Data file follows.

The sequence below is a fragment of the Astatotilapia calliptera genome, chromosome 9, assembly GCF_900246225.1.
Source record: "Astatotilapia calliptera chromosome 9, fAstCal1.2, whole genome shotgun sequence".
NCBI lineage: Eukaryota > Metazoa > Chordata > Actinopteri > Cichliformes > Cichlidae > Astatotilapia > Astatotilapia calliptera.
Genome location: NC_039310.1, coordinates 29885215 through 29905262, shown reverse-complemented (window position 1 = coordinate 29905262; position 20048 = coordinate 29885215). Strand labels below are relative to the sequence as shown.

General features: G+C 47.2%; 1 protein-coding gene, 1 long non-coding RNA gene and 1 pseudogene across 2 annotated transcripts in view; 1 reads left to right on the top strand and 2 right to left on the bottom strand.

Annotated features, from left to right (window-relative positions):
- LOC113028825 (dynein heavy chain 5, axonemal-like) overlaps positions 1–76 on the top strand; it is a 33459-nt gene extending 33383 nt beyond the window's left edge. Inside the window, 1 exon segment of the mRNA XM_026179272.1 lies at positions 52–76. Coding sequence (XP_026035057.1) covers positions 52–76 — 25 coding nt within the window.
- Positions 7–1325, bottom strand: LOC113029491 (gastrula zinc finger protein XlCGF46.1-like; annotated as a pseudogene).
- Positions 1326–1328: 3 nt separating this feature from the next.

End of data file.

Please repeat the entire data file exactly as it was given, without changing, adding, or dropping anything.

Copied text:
The sequence below is a fragment of the Astatotilapia calliptera genome, chromosome 9, assembly GCF_900246225.1.
Source record: "Astatotilapia calliptera chromosome 9, fAstCal1.2, whole genome shotgun sequence".
NCBI lineage: Eukaryota > Metazoa > Chordata > Actinopteri > Cichliformes > Cichlidae > Astatotilapia > Astatotilapia calliptera.
Genome location: NC_039310.1, coordinates 29885215 through 29905262, shown reverse-complemented (window position 1 = coordinate 29905262; position 20048 = coordinate 29885215). Strand labels below are relative to the sequence as shown.

General features: G+C 47.2%; 1 protein-coding gene, 1 long non-coding RNA gene and 1 pseudogene across 2 annotated transcripts in view; 1 reads left to right on the top strand and 2 right to left on the bottom strand.

Annotated features, from left to right (window-relative positions):
- LOC113028825 (dynein heavy chain 5, axonemal-like) overlaps positions 1–76 on the top strand; it is a 33459-nt gene extending 33383 nt beyond the window's left edge. Inside the window, 1 exon segment of the mRNA XM_026179272.1 lies at positions 52–76. Coding sequence (XP_026035057.1) covers positions 52–76 — 25 coding nt within the window.
- Positions 7–1325, bottom strand: LOC113029491 (gastrula zinc finger protein XlCGF46.1-like; annotated as a pseudogene).
- Positions 1326–1328: 3 nt separating this feature from the next.